SOME ROOMS LOOKED BETTER IN THE DARK. THIS WAS definitely one of them.
Neon light slipped around the curtains, muted flashes of red as the vacancy sign blinked on and off. I shifted my weight and the mattress protested with a chorus of groans and squeaks.
“Are you okay?” Kyle’s voice was still rough around the edges as he tightened his arm around me. “Was it okay?” He had done this before; I hadn’t.
I pressed my lips to his bare shoulder. “It was perfect.”
The muffled sounds of a fistfight drifted in from the parking lot, and Kyle made a skeptical noise in the back of his throat.
“Okay,” I admitted, a sleepy smile tugging at the corners of my mouth, “so it’s not the most romantic place to deflower a girl.”
My cheeks flushed. I shrugged and my skin brushed his, sending a wave of sparks racing down my spine. “That’s what Tess calls it. Anytime she tries to give me a serious sex talk, she turns into the mom from a sixties sitcom.”
“Bet none of her talks covered werewolves.” A somber note crept into his voice, one that hinted at the reasons he had left.
“No,” I said, struggling to keep my voice light, “but she did say all teenage boys were ravenous beasts. Plus, her last boyfriend was a mass murderer. Compared to that . . .” I shivered and cursed myself. I didn’t want to ruin what we had just done with thoughts of Ben and everything that had happened in Hemlock.
Silence filled the spaces where our bodies didn’t quite meet.
“You shouldn’t have come after me,” he said, finally.
“I had to.” I couldn’t remember finding him or how we had gotten here or who had kissed who first, but I knew there had never been a choice. We were inevitable. “You know I did.”
“You can’t just run away.”
“It’s still kind of perfect.”
He pushed the hair back from my face and traced the line of my cheek with the pad of his thumb. “I love you, Mackenzie.”
I opened my mouth to tell him that I loved him, too, but a particularly loud thud from the parking lot made me jump. “Okay, the setting could be a lot more romantic,” I said, looking over my shoulder. “The back of your car would at least be quiet.”
I turned to kiss him, but he wasn’t there.
“Kyle?” My throat was sandpaper dry, my voice thick with sleep. Soft snores came from across the room, and Jason’s shape—a tangle of blankets and skin—shifted in the dark. Outside, the fight in the parking lot was going strong.
I skimmed my fingers over the other side of my bed. The sheets were cold. Reality sank in: I hadn’t found Kyle; he had never been here; we had never done . . . that.
It had all been a dream.
For a moment, it was like losing him all over again, and I put a hand over my mouth to smother the small, strangled sound that lodged in my throat and fought to get free. I wouldn’t cry. I couldn’t cry.
Jason was sleeping seven feet away. If he woke, he’d put his arms around me and whisper that everything was going to be all right.
Part of me wanted the comfort and the lie—wanted it badly—but it wouldn’t be fair. Not to Kyle, who had walked away from everything to keep us safe. And not to Jason, who thought he loved me and who belonged to my best friend even in her death.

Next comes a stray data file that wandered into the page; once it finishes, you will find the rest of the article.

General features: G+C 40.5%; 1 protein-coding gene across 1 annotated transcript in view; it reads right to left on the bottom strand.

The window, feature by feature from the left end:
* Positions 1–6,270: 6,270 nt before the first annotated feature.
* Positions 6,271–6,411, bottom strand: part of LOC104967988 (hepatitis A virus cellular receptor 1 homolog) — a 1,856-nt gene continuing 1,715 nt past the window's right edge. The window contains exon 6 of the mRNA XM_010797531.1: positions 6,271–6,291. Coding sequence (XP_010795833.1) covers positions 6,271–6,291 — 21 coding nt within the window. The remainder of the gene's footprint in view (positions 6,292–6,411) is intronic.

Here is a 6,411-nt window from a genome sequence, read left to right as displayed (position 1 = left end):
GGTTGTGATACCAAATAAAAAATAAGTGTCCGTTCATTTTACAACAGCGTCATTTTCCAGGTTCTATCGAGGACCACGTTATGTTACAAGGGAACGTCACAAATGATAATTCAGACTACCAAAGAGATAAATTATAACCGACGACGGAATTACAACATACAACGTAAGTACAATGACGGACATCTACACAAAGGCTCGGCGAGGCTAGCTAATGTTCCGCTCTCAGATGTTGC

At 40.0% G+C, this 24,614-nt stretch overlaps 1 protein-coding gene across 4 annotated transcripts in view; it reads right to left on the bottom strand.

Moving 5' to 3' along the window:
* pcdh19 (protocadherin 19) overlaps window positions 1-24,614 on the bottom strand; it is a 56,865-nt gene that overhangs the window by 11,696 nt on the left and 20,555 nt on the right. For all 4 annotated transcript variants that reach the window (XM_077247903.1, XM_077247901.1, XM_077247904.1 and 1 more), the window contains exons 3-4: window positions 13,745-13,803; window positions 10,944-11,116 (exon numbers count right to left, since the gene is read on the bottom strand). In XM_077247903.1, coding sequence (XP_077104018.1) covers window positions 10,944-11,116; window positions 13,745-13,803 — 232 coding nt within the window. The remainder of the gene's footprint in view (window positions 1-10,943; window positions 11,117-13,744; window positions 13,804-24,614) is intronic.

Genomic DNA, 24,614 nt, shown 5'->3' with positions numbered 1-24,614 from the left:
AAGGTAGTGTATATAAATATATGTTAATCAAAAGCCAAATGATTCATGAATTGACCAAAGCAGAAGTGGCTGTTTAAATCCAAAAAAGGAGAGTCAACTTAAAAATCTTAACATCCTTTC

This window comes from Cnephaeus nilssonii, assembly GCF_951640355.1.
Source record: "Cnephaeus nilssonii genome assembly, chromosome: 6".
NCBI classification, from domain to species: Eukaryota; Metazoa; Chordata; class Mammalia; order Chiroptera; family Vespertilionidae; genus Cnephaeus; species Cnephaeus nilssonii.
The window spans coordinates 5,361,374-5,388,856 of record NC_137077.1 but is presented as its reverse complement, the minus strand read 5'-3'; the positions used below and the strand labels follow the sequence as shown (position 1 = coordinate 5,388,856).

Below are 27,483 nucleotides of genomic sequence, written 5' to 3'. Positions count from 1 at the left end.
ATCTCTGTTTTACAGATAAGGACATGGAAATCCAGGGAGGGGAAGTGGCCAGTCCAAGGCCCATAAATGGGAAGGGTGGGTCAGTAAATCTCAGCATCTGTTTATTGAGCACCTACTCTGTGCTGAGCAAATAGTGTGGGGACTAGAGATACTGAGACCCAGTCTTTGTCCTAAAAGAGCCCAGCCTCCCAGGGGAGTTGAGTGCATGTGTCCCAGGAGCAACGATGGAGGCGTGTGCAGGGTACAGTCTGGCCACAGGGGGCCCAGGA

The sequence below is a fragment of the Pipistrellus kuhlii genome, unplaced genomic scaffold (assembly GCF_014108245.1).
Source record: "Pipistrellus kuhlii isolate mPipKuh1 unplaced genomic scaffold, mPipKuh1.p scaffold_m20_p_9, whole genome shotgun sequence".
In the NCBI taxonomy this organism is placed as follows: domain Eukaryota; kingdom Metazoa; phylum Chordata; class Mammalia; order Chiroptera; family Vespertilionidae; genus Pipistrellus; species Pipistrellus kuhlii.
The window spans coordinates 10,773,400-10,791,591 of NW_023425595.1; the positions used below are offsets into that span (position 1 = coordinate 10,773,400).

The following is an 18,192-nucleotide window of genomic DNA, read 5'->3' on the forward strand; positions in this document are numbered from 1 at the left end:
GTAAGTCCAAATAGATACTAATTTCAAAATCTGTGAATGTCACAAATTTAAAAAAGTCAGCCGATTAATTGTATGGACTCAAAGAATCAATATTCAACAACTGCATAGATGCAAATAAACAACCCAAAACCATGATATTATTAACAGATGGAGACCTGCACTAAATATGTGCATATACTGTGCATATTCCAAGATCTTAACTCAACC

Burying the desire for comfort, I stood and made my way to the bathroom, ignoring the way the carpet crunched under my feet. The North Star Motor Inn—cash up front and no questions asked—was a step above a total dive, but it wasn’t a very big step.
I should know.
Home isn’t a permanent address—not for people like us. My father’s words drifted back to me as I flicked on the bathroom light. Hank had seen motels as the way stations between cons and as dumping grounds for things he no longer wanted. Things like me.
I ran the water in the sink and scooped up a drink in my palm. It tasted of chlorine and brine and did nothing to dislodge the lump in my throat.
Three glistening drops of red hit the porcelain. They mixed with the water, tingeing it pink.
My heart jackhammered as I glanced up.
Amy—my best friend and one of Ben’s victims—stared at me from the other side of the bathroom mirror.
I scrambled away so quickly that I tripped and had to grab the towel rack to keep from falling.
“Easy, tiger.” Amy leaned forward. Her ink-black hair fell around her like a curtain and her eyes were shadows that shifted and swirled like smoke.
I hadn’t seen her in days—not since the night Jason and I had left Hemlock. Foolishly, I’d begun to think maybe I had left her behind.
“Just because you didn’t see me didn’t mean I wasn’t here,” she said, reading my mind in the unsettling way she sometimes did. “Don’t you remember what I told you?”
I shook my head. Amy had said a lot of things—both before and after death.
She pressed her fingertips to the glass, her manicured nails making the same rat-tat-tap sound the blood had made when it hit the sink. With each tap, fault lines spread across the mirror. “Something’s coming, Mac.” She sounded oddly sad. Almost apologetic. “It’s not over.”
A large crack split her face in two and the mirror exploded outward.
I woke—really woke—gasping. Soft yellow light filled the motel room, and I was lying, fully clothed, on top of my bed.
I struggled to shake away the fog of sleep.
Jason and I had come back to regroup. I remembered lying down—just for a second—and . . . nothing. I must have passed out.
A ball of lead settled in my stomach as I realized I was alone.
I checked the bathroom—empty—and then pulled my phone from my pocket. Ten p.m. I’d been asleep for over three hours. Pacing, I dialed Jason’s number. The call went straight to voice mail.
“Where are you? I woke up and—”
My foot hit something smooth and solid. I glanced at the floor and then crouched down.
“GoddamnitJason.” I breathed the words in a rush as I straightened, one hand still pressing the phone to my ear, the other holding a half-empty bottle of Jack Daniel’s.
THERE WERE FIVE BARS WITHIN STUMBLING DISTANCE OF the motel, but in the end, I found Jason right back where I had started.